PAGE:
How to Maximize Hotels.com Rewards for Free Nights and More

Feb 6, 2018

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I look to maximize every hotel stay with both the benefits I receive on-property and the hotel points I earn for my booking. Typically, that means booking directly with a large hotel chain on its website to ensure I earn elite status-qualifying nights, enjoy my elite status benefits and earn hotel program points. For those reasons, I haven’t delved much into Hotels.com and its rewards program. So let’s take a closer look.

Hotels.com Rewards Basics

While the program may not have much of a wow factor, it certainly thrives — and I suspect attracts thousands of customers — with its simplicity. Book 10 nights through the website or app (you must be logged in to your account), and you’ll earn one free night with a value equivalent to the average cost of your 10 paid nights.

You can earn a free night with 10 one-night stays, a single booking of 10 nights or any combination leading to 10 nights. Once you reach 10 nights, you’ll have a free night which you can apply at checkout. You can earn multiple free nights by continuing to book with Hotels.com and accumulating 10 additional paid nights per free night.

The free night value will never cover taxes and fees, so you’ll still be on the hook for those even if your free night average value is higher than the cost of the night you’re covering. If you want to use your free night for a hotel that’s more expensive than the value of your free night, you can use it and pay the difference in cost.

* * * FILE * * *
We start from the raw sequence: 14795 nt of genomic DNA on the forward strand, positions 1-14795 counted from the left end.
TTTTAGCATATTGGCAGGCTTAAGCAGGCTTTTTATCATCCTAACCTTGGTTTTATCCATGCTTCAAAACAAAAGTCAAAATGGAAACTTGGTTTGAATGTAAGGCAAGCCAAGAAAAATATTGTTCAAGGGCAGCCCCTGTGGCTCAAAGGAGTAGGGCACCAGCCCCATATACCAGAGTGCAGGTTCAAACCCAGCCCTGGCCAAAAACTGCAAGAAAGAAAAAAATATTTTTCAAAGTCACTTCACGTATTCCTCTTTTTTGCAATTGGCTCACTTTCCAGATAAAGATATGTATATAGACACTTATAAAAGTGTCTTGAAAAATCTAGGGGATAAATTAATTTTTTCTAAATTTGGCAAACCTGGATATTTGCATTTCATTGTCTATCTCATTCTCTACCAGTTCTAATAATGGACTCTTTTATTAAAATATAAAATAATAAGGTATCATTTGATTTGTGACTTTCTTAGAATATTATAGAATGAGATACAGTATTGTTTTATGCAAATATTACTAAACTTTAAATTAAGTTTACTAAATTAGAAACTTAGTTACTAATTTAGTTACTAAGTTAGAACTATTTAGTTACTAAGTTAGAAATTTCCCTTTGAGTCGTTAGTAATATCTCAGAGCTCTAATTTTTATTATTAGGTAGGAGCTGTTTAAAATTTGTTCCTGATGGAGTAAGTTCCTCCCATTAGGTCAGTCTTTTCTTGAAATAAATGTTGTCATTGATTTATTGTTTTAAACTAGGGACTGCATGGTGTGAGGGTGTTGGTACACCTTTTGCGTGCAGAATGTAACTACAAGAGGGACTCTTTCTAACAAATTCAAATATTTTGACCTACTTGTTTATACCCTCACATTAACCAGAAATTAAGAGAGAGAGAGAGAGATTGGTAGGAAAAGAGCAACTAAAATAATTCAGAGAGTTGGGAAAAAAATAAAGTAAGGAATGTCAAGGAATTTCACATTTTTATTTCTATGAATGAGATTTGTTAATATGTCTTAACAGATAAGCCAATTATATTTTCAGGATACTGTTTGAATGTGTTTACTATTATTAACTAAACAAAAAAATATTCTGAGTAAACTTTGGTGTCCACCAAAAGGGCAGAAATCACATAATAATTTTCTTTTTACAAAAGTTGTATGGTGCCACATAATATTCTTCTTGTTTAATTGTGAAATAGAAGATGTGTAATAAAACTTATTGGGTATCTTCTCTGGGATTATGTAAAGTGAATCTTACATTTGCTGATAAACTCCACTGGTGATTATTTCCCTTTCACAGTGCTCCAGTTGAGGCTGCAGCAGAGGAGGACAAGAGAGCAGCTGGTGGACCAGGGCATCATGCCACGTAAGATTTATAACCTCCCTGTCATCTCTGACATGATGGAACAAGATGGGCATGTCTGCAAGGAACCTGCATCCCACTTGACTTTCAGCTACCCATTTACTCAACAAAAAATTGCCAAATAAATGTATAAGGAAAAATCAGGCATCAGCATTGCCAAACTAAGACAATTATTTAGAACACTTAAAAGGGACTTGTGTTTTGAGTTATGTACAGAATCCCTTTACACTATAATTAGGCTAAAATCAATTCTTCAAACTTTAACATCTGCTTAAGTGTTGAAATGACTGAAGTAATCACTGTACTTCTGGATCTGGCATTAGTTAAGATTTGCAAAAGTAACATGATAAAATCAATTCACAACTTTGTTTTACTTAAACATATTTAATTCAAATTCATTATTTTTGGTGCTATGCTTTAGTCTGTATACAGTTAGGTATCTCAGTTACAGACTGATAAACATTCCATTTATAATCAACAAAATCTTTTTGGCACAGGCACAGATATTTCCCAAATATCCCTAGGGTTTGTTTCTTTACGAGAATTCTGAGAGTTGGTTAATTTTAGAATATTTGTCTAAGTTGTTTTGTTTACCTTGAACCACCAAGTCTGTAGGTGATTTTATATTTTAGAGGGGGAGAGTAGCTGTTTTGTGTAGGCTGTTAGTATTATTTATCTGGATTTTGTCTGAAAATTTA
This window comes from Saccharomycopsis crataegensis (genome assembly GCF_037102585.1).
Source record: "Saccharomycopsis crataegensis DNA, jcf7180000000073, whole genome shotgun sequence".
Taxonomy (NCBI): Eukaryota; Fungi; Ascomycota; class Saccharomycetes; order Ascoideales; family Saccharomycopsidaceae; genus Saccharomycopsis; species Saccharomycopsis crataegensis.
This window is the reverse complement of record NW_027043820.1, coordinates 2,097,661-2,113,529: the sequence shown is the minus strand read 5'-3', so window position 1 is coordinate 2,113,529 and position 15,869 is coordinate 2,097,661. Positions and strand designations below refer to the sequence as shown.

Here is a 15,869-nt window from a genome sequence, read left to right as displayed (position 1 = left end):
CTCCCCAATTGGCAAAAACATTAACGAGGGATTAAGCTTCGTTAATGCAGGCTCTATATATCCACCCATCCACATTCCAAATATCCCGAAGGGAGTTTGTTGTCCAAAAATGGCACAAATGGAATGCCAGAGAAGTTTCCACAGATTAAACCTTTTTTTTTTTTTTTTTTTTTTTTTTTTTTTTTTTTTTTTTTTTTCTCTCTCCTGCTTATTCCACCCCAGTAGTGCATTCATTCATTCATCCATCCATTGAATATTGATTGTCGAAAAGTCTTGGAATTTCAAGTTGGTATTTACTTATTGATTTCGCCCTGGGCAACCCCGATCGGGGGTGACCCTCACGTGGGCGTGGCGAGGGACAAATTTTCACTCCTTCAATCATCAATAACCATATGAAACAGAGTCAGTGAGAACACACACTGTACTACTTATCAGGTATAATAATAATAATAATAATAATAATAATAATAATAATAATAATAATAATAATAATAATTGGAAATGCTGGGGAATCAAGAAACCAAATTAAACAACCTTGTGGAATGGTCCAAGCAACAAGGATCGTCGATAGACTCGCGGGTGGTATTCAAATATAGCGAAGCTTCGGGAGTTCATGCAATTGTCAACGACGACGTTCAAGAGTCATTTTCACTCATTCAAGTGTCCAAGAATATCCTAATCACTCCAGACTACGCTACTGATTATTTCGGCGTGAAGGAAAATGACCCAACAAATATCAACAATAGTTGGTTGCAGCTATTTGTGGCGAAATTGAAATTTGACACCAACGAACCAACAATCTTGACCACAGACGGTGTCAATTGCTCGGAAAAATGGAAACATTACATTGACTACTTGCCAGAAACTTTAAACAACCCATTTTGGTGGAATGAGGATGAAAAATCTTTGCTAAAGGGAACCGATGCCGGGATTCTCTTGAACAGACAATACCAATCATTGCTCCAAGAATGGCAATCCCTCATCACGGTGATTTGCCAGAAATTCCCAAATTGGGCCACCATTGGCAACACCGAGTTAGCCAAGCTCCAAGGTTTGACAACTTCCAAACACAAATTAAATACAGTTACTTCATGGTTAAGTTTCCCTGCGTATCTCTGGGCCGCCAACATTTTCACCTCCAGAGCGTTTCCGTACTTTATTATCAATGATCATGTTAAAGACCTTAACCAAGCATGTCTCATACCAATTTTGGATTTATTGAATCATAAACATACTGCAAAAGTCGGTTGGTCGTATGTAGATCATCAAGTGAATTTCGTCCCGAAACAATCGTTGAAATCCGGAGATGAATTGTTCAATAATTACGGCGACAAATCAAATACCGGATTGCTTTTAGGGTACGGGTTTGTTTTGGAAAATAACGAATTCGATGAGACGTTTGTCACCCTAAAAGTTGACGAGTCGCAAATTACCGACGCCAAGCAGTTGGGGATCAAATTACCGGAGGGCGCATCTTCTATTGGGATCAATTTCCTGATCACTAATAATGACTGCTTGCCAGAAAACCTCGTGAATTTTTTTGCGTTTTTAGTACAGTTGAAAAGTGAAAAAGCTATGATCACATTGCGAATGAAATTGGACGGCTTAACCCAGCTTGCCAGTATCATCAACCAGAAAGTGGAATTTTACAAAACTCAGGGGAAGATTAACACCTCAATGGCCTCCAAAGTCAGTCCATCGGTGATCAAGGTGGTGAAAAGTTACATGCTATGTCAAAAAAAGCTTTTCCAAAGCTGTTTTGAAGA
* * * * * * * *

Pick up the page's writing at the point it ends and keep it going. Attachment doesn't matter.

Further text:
If you have multiple free nights in your account, you can redeem multiple free nights on a multi-night booking. For instance, if you have four free nights and a six-night booking, you can use all four and pay for two nights.

Caveats to Earning and Redeeming Free Nights

Because no rewards program could ever be caveat-free, here are some things you need to know about earning and redeeming Hotels.com free nights:

  1. You can’t redeem multiple free nights to cover a single, expensive night. You must redeem one free night per night.
  2. You won’t earn a night credit toward a free night if you book a hotel with a coupon code on Hotels.com, if you do not complete the booking (i.e., if you don’t actually check in and out), when booking a free night or when booking a hotel as part of a special promotion you received.
  3. You’ll earn a night credit towards 10 nights if you pay with a Hotels.com gift card — which you can find discounted at a variety of online retailers.

Elite Status

There are two levels of status with Hotels.com: Silver and Gold. You’ll reach Silver status after booking 10 nights in a membership year (based on the date you join the program) and earn Gold status after booking 30 nights in a membership year.

As a Hotels.com Rewards Silver member, you’ll receive:

  • Priority customer service when calling in for assistance (probably the most valuable benefit)
  • Early access to deals and promotions
  • Access to Fast Track offers, which will help you maintain Silver status
  • Hassle-Free Travel Guarantee. This sounds like fluff, but Hotels.com says if you have to change your travel plans, it’ll help minimize hotel charges and cancellation fees

Hotels.com Rewards Gold members receive all Silver benefits plus “privileged access to promotions only offered to Gold members.” I had a hard time finding any reference to what exactly Gold member promotions entail, so I’m not sure how worthwhile booking an additional 20 nights over Silver to earn Gold status would be.

When to Use Hotels.com

What’s nice about Hotels.com Rewards is the ability to use free nights at properties that typically offer no avenue for getting free stays, besides using fixed-value award points or cash-back earnings. Four Seasons properties, on-property Disney resorts, boutique hotels and ski resorts are all on Hotels.com. With no blackout dates, you can use your free night credit toward any of these properties.

Residences at the Four Seasons Vail
Earn free nights even at luxury properties like the Four Seasons Vail.